purified seven times] Again and again till no trace of dross is left. Seven is the number of completeness and perfection. Cp. Psalm 79:12; Proverbs 6:31; Isaiah 30:16.Verse 6. - The words of the Lord are pure words. There is no base alloy in them: therefore they may be trusted. What God promises, he will perform. As silver tried in a furnace of earth; rather, perhaps, silver assayed in a crucible on earth (Kay). Purified seven times (comp. Psalm 18:30; Psalm 19:8; Psalm 119:140; Proverbs 30:5). Psalm 11:7, which assumes a declaration of something that is near at hand, is opposed to our rendering the voluntative form of the fut., ימטר, as expressive of a wish. The shorter form of the future is frequently indicative in the sense of the future, e.g., Psalm 72:13, or of the present, e.g., Psalm 58:5, or of the past, Psalm 18:12. Thus it here affirms a fact of the future which follows as a necessity from Psalm 11:4, Psalm 11:5. Assuming that פּהים might be equivalent to פּחמים, even then the Hebrew פּחם, according to the general usage of the language, in distinction from גּחלת, does not denote burning, but black coals. It ought therefore to have been אשׁ פּחמי. Hitzig reads פּהים from פּיח ashes; but a rain of ashes is no medium of punishment. Bצttcher translates it "lumps" according to Exodus 39:3; Numbers 17:3; but in these passages the word means thin plates. We adhere to the signification snares, Job 22:10, cf. Job 21:17, Proverbs 27:5; and following the accentuation, we understand it to be a means of punishment by itself. First of all descends a whole discharge of missiles which render all attempt at flight impossible, viz., lightnings; for the lightning striking out its course and travelling from one point in the distance, bending itself like a serpent, may really be compared to a snare, or noose, thrown down from above. In addition to fire and brimstone (Genesis 19:24) we have also רוּח זלעפות. The lxx renders it πνεῦμα καταιγίδος, and the Targum זעפא עלעוּלא, procella turbinea. The root is not לעף, which cannot be sustained as a cognate form of להב, לאב to burn, but זעף, which (as 1 Samuel 5:10 shows) exactly corresponds to the Latin aestuare which combines in itself the characteristics of heat and violent motion, therefore perhaps: a wind of flames, i.e., the deadly simoom, which, according to the present division of the verse is represented in connection with אשׁ וגפרית, as the breath of the divine wrath pouring itself forth like a stream of brimstone, Isaiah 30:33. It thus also becomes clear how this can be called the portion of their cup, i.e., what is adjudged to them as the contents of their cup which they must drain off. מנת (only found in the Davidic Psalms, with the exception of 2 Chronicles 31:4) is both absolutivus and constructivus according to Olshausen (108, c, 165, i), and is derived from manajath, or manawath, which the original feminine termination ath, the final weak radical being blended with it. According to Hupfeld it is constr., springing from מנית, like קצת (in Dan. and Neh.) form קצות. But probably it is best to regard it as equals מנות or מנית, like גּלות equals גּלות.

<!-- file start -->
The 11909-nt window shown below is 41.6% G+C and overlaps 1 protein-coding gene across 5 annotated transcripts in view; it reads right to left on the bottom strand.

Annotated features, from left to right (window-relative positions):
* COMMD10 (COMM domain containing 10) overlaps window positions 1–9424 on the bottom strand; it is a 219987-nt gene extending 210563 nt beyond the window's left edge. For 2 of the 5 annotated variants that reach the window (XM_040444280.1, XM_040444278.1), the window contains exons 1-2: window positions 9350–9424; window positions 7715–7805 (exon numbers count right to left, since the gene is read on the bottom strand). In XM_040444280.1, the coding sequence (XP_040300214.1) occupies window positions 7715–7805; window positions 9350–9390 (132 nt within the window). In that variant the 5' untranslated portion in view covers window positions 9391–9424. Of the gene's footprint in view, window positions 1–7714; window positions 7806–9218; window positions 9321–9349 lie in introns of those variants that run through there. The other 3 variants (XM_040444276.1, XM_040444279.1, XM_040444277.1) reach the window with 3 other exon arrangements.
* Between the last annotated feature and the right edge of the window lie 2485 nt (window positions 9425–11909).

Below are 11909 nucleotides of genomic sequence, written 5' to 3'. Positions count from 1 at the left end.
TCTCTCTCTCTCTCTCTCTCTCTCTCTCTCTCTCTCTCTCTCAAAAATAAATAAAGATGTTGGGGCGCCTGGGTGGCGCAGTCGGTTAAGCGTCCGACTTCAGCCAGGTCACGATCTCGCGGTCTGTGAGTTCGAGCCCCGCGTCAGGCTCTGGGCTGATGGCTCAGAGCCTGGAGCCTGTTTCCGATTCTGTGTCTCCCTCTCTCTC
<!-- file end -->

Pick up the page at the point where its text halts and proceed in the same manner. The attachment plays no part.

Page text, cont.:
Thus then Jahve is in covenant with David. Even though he cannot defend himself against his enemies, still, when Jahve gives free course to His hatred in judgment, they will then have to do with the powers of wrath and death, which they will not be able to escape. When the closing distich bases this different relation of God towards the righteous and the unrighteous and this judgment of the latter on the righteousness of God, we at once perceive what a totally different and blessed end awaits the righteous. As Jahve Himself is righteous, so also on His part (1 Samuel 12:7; Micah 6:5, and frequently) and on the part of man (Isaiah 33:15) He loves צדקות, the works of righteousness. The object of אהב ( equals אהב) stands at the head of the sentence, as in Psalm 99:4, cf. Psalm 10:14. In Psalm 11:7 ישׂר designates the upright as a class, hence it is the more natural for the predicate to follow in the plur. (cf. Psalm 9:7; Job 8:19) than to precede as elsewhere (Proverbs 28:1; Isaiah 16:4). The rendering: "His countenance looks upon the upright man" (Hengst. and others) is not a probable one, just because one expects to find something respecting the end of the upright in contrast to that of the ungodly. This rendering is also contrary to the general usage of the language, according to which פנים is always used only as that which is to be seen, not as that which itself sees. It ought to have been עינימו, Psalm 33:18; Psalm 34:16; Job 36:7. It must therefore be translated according to Psalm 17:15; Psalm 140:13 : the upright (quisquis probus est) shall behold His countenance. The pathetic form פנימו instead of פּניו was specially admissible here, where God is spoken of (as in Deuteronomy 33:2, cf. Isaiah 44:15). It ought not to be denied any longer that mo is sometimes (e.g., Job 20:23, cf. Job 22:2; Job 27:23) a dignified singular suffix. To behold the face of God is in itself impossible to mortals without dying. But when God reveals Himself in love, then He makes His countenance bearable to the creature. And to enjoy this vision of God softened by love is the highest honour God in His mercy can confer on a man; it is the blessedness itself that is reserved for the upright, 140:14. It is not possible to say that what is intended is a future vision of God; but it is just as little possible to say that it is exclusively a vision in this world. To the Old Testament conception the future עולם is certainly lost in the night of Shel. But faith broke through this night, and consoled itself with a future beholding of God, Job 19:26. The redemption of the New Testament has realised this aspiration of faith, since the Redeemer has broken through the night of the realm of the dead, has borne on high with Him the Old Testament saints, and translated them into the sphere of the divine love revealed in heaven.